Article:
Ten Types of Cannabis Business Licenses will be Available; Too Early Yet to Apply

When New York State passed legislation this spring to legalize adult-use cannabis, it created an unrivaled and unprecedented billion-dollar opportunity for local entrepreneurs. The legal weed industry, along with medical marijuana and hemp, is getting ready to bloom right before our eyes. Everyone wants to know what the rules are, and how they can not only play by them, but win. 

“We don’t have our regulations yet. At this point, all we have to go by is the bill,” says Kristin Jordan, founder of Park Jordan, a commercial real estate brokerage and advisory firm serving the cannabis industry. At a virtual NY Cannabis Insider Conference on October 28, Jordan spoke specifically about the retail and real estate part of the cannabis-business equation, and the state’s licensing options.  

 “What we’re advising our clients to do in advance of regulations is to really understand who their stakeholders are in the communities in which they would like to be sited,” Jordan added, “so I’m seeing a lot of clients source and seek out conditions that make sense for them.”

One of the biggest barriers of entry into New York’s cannabis industry will be obtaining an adult-use business license – there are 10 different licenses available. 

  • Cultivator: growing, cloning, harvesting, drying, curing, grading, trimming
  • Nursery: producesonly clones, immature plants, seeds, and other agricultural products
  • Processor: extracts concentrated cannabis and or compounds, or manufactures concentrated cannabis or cannabis products
  • Distributor: wholesale sale to dispensary, on-site consumption, or delivery service
  • Retailer-dispensary: sells cannabis products directly to consumers
  • Delivery: delivers cannabis products to consumers
  • On-site consumption: sells directly to consumers for use on-site at the location
  • Adult-use cooperative: democratically controlled, can cultivate, process, distribute – can’t sell directly to consumer
  • Micro-business model: may be a cultivator, a processor, a distributor, and a retailer of their own cannabis products. By law, no person can own more than one micro-business license, nor can they own an interest in any other adult-use license type, to prevent the creation of a cannabis-centric monopoly.
  • Registered Organization Adult-use Cultivator Processor Distributor Retail Dispensary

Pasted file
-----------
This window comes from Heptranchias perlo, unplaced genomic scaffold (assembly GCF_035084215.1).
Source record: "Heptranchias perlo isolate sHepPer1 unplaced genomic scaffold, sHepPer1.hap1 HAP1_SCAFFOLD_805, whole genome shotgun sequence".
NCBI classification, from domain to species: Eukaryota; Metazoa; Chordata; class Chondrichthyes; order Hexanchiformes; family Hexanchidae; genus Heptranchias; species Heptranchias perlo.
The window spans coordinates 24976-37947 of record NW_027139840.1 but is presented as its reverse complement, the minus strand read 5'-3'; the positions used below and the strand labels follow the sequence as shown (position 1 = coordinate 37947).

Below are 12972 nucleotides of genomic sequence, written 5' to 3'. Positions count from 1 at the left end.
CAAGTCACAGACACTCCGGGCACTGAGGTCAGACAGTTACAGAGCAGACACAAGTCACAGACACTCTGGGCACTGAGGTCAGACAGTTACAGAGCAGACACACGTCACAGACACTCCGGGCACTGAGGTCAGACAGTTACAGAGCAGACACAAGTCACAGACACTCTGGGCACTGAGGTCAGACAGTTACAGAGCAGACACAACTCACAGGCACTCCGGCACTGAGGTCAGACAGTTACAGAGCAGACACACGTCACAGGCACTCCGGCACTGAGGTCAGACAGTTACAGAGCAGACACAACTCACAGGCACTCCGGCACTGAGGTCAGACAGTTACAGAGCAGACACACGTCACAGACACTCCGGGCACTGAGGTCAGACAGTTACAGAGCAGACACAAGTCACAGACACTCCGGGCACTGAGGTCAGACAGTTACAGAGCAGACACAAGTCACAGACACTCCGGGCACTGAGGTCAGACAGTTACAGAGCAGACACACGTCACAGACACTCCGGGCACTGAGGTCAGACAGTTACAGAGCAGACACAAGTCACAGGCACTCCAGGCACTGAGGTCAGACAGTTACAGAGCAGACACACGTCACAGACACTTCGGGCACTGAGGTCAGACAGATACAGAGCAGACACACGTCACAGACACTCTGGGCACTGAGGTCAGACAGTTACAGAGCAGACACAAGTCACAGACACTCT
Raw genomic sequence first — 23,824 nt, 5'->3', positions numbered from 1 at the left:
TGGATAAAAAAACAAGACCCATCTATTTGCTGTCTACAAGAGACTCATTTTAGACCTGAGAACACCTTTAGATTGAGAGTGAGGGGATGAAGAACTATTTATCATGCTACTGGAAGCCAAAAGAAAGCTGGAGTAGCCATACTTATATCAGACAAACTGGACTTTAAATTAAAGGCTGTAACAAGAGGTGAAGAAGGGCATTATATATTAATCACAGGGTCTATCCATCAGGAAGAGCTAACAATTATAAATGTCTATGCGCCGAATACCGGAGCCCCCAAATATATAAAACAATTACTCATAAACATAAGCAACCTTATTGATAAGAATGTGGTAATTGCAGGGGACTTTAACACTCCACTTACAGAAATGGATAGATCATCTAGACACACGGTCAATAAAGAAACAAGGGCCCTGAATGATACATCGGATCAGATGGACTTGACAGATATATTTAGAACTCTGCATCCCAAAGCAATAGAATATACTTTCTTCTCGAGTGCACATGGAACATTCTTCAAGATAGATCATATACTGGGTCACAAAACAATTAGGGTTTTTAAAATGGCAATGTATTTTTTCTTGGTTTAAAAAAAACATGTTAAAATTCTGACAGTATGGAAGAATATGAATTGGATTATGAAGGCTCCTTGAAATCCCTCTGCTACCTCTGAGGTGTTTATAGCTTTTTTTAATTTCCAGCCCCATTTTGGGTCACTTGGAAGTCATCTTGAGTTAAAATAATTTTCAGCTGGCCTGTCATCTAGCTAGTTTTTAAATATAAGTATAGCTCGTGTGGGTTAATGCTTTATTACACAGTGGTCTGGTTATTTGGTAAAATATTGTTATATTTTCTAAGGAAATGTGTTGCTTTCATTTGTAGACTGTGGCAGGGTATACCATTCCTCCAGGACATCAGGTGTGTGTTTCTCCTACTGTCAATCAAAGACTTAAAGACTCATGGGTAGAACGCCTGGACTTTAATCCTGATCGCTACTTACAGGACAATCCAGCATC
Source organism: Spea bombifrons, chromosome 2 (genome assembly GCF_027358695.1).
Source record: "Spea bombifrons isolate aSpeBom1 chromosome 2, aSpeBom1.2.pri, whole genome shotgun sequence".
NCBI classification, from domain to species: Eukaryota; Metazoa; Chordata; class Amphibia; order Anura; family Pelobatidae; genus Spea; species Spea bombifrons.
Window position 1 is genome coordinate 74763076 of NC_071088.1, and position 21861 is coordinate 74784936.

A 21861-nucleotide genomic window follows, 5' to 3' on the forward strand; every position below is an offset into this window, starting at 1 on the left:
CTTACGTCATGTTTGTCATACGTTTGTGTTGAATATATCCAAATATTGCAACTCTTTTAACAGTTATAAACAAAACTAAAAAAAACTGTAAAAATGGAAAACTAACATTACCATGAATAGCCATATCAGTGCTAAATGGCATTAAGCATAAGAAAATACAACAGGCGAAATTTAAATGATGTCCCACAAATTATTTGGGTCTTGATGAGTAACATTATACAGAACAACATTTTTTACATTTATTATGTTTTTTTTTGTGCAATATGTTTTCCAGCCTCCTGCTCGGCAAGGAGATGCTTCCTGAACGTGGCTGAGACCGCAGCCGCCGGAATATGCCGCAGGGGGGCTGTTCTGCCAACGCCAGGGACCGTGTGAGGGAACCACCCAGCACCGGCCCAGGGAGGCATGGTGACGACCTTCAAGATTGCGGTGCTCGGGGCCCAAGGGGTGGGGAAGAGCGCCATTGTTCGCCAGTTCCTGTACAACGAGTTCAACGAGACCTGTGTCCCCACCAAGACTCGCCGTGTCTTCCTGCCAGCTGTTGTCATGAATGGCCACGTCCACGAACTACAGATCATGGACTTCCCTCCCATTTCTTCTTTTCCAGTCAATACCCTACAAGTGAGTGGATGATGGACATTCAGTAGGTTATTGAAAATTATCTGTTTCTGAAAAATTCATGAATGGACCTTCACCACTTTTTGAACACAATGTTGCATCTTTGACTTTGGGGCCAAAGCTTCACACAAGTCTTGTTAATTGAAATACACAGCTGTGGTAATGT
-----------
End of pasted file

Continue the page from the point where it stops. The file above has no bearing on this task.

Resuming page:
What’s more, each business that applies for a license will be subject to the following criteria. 

  • Whether or not they’re eligible to be classified as a social and economic equity applicant
  • How their business plan would maintain effective control against the illegal diversion or inversion of cannabis
  • How they plan to comply with all applicable state laws and regulations
  • Showing a capacity to be ready, willing, and able to properly carry on the activities 
  • Possesses or has the right to use sufficient land, buildings, and equipment
  • Whether or not they qualify as a social and economic equity applicant or set out a plan for benefiting communities and people disproportionately impacted by enforcement of cannabis laws

“Real estate is really such an important part and piece of the cannabis industry,” she said. “It’s something I feel is still being overlooked, mainly because we’re still a federally prohibited industry, and many of the big real estate firms are not able to assist in this area.”

Right now, Jordan is telling her clients to hold off on buying or renting property for their cannabis business since the formal regulations have yet to be set in stone. For the time being, potential business owners should simply be laying a strong foundation of information about the next steps so that they’re ready when the time comes to take them, she says. Focus on site selection recon, social equity partnerships, municipal relationships, environmental stewardship, New York bona fides, application process management and drafting, and thinking about which license to pursue, Jordan advised. 

“Attending planning board meetings in your municipality, and understanding who your stakeholders are in the community will be really beneficial when your process begins,” she noted. “Those entities will be really important in making sure accessibility to your operation, and your licensing application, will be approved.”

Leave a comment

Your email address will not be published.